The proportion of those people living in severe poverty is five times higher than it was in 1986—we have had the largest increase in western European countries. So I make an appeal to Members from across the House. The triple lock was a major reform, and I thought we had built consensus on it. It should not be in any way undermined in the future.

I think the triple lock should apply to all benefits, and I hope the Select Committee will have that debate. I asked the House of Commons Library to give me the figures on what would have happened to carer’s allowance if the link had been kept since the 1980s. It is now at £76.75 but it would have been £146.42. Invalidity benefit is now £130.20, but it would have been £233.55. If we look at unemployment, we see that jobseeker’s allowance is now £84.80 but it would have been £185.49. There is a moral argument for maintaining the protection of benefits over time and trying to build consensus across the House on that, in the same way in which it was eventually built on the triple lock for pensions.

Finally, let me touch on carer’s allowance. I have been chairing meetings of unpaid carers or informal carers, as they describe themselves, over the past 18 months, and I just want to get the stats on this out there. I pay tribute to what the hon. Member for North East Fife has done with her legislation and the campaign she has waged. Some 8% to 10% of the adult population are informal carers; two thirds of carers are in employment—that is the whole point here; six in 10 of those who are caring for 35 hours a week or more are workless, which is three times the rate of those caring for less than 20 hours a week; and about 25% of informal carers are living in poverty, according to the Joseph Rowntree Foundation’s latest figures. Another figure, which I believe she has quoted in the past, is that it is estimated that unpaid carers across the UK provide £135 billion-worth of caring in our society, and that largely falls upon the shoulders of women. It is now time to recognise the significance of the role that these carers play and the fact of the poverty they live in.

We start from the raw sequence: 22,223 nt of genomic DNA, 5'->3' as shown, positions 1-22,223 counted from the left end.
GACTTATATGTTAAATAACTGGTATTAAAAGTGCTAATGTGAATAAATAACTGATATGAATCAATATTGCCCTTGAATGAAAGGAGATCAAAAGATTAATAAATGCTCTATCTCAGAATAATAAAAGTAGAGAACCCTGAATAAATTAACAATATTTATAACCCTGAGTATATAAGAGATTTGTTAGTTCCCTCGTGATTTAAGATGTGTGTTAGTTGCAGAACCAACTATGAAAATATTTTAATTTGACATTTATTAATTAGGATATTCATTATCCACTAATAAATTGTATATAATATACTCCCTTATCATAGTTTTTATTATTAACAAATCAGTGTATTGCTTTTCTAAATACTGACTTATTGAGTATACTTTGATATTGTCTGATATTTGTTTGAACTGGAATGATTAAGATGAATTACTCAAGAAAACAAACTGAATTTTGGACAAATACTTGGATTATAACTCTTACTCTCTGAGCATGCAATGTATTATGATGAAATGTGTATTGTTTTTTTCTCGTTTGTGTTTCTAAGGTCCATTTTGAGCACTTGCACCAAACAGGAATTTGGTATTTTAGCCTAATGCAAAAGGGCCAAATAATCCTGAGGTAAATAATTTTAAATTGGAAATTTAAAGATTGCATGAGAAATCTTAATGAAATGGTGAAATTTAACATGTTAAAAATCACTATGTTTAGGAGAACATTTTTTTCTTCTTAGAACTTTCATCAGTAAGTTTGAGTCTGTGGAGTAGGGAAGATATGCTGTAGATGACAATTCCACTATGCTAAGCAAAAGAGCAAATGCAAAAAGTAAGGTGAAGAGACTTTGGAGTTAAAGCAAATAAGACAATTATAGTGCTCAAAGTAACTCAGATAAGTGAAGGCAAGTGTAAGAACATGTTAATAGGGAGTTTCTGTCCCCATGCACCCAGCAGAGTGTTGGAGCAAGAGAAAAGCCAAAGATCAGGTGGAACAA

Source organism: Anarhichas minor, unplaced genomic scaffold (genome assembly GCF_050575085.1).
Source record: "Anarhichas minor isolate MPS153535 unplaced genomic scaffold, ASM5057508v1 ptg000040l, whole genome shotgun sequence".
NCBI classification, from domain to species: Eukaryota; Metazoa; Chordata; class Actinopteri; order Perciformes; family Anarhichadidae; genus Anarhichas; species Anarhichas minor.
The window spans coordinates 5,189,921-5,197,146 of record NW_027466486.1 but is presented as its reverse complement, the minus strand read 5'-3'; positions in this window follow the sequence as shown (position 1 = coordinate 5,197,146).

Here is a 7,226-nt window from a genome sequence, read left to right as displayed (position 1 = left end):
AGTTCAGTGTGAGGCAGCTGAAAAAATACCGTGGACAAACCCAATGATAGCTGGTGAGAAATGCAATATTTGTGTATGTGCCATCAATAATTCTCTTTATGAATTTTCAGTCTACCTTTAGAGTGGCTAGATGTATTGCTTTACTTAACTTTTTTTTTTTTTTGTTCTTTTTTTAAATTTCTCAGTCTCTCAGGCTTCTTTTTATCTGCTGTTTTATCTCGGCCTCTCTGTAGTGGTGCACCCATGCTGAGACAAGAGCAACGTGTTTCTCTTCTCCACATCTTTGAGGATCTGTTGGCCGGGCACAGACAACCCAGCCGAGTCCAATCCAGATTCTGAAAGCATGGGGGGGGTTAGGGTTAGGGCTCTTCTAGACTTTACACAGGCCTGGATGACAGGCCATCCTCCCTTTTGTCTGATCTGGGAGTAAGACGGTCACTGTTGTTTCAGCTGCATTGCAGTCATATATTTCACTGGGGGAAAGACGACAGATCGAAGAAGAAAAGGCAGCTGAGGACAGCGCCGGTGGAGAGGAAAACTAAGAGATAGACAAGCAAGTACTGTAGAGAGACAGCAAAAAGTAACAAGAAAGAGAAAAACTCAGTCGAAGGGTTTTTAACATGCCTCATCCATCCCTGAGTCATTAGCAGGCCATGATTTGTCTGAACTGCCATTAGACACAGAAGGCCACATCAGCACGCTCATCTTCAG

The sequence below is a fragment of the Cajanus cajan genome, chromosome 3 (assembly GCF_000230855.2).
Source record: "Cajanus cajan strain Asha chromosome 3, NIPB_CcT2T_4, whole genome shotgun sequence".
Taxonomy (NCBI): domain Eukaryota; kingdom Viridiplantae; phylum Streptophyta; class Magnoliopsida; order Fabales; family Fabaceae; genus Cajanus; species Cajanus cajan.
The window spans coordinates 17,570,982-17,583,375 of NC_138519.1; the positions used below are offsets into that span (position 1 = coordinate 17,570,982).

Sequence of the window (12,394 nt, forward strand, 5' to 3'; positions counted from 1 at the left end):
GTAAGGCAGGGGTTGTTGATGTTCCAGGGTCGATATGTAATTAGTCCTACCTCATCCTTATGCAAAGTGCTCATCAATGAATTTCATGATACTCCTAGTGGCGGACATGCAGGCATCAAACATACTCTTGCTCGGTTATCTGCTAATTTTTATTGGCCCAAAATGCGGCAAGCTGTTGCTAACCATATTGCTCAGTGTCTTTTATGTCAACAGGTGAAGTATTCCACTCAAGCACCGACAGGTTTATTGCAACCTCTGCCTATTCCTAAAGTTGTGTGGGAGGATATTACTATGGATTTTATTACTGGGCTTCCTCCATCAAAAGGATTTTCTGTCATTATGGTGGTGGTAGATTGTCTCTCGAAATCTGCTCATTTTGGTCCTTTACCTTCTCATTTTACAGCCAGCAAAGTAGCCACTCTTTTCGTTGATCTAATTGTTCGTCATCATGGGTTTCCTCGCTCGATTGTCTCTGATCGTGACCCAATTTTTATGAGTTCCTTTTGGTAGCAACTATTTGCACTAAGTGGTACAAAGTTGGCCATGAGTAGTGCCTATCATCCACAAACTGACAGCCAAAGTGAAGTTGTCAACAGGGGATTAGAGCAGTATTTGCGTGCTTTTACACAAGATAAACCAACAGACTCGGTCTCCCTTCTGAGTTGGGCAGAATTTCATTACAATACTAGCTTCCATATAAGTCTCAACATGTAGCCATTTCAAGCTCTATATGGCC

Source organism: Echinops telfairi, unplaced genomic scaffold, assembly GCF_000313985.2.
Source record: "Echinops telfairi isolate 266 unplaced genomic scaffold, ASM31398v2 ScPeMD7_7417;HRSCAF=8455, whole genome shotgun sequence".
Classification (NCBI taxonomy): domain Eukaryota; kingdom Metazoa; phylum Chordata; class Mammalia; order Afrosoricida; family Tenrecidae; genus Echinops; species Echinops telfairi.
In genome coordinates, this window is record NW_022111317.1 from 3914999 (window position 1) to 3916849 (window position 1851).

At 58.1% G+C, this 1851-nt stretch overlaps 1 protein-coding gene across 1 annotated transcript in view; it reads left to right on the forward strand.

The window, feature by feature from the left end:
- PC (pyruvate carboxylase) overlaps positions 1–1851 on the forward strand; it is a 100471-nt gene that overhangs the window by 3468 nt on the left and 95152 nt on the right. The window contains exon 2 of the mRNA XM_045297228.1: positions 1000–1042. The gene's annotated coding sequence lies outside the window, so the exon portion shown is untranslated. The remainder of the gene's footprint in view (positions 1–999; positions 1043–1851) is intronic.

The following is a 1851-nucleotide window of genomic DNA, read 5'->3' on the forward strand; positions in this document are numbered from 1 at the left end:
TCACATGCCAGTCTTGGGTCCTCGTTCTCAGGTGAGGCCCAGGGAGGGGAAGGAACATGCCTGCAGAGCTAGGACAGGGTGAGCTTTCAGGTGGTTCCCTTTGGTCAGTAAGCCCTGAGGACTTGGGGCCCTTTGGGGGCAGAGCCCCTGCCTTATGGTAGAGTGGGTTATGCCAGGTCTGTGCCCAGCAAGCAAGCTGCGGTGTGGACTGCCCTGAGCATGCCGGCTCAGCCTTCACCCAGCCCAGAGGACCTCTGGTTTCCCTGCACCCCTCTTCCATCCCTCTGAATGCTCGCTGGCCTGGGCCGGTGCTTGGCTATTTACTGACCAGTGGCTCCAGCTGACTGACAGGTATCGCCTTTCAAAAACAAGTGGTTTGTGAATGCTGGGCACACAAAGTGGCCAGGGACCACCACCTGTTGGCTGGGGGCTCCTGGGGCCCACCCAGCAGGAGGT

As for Northern Ireland, the Carer Poverty Commission was established last month and it is chaired by Helen Barnard of the Joseph Rowntree Foundation. Research from Carers Northern Ireland showed that nearly one in three unpaid carers in Northern Ireland were struggling to make ends meet, with one in four cutting back on essentials such as food or heating just to get by. I believe the situation is exactly the same across the UK for carers.

Let me make this suggestion: the unpaid carers I have met say that, like everybody else who works, they should be paid a living wage. They should at least get the minimum wage so that they can get by. At the very least, let us take the first step in that direction, which would be to recognise that maternity allowance is paid so that people can care for a child. Perhaps carer’s allowance should at least go up to the level of maternity allowance. If we can increase carer’s allowance in that way, it will enable at least some of those informal carers to be lifted out of poverty. I put that suggestion on the table for the Government to debate and for the Select Committee to look at as well.

As the WASPI women have been mentioned, I cannot help but do so too. This is an injustice that needs to be redressed, and it needs to be redressed soon, because many of the women who were affected are now late in life. We have already lost some of them, and many may not live long enough to see the recompense that they deserve. However, I fear that those who are placing their hope in the ombudsman’s assessment will be sorely disappointed by the levels that are recommended. If that is the case, I commit to returning to the matter on the Floor of this House to make sure that the campaign continues and succeeds.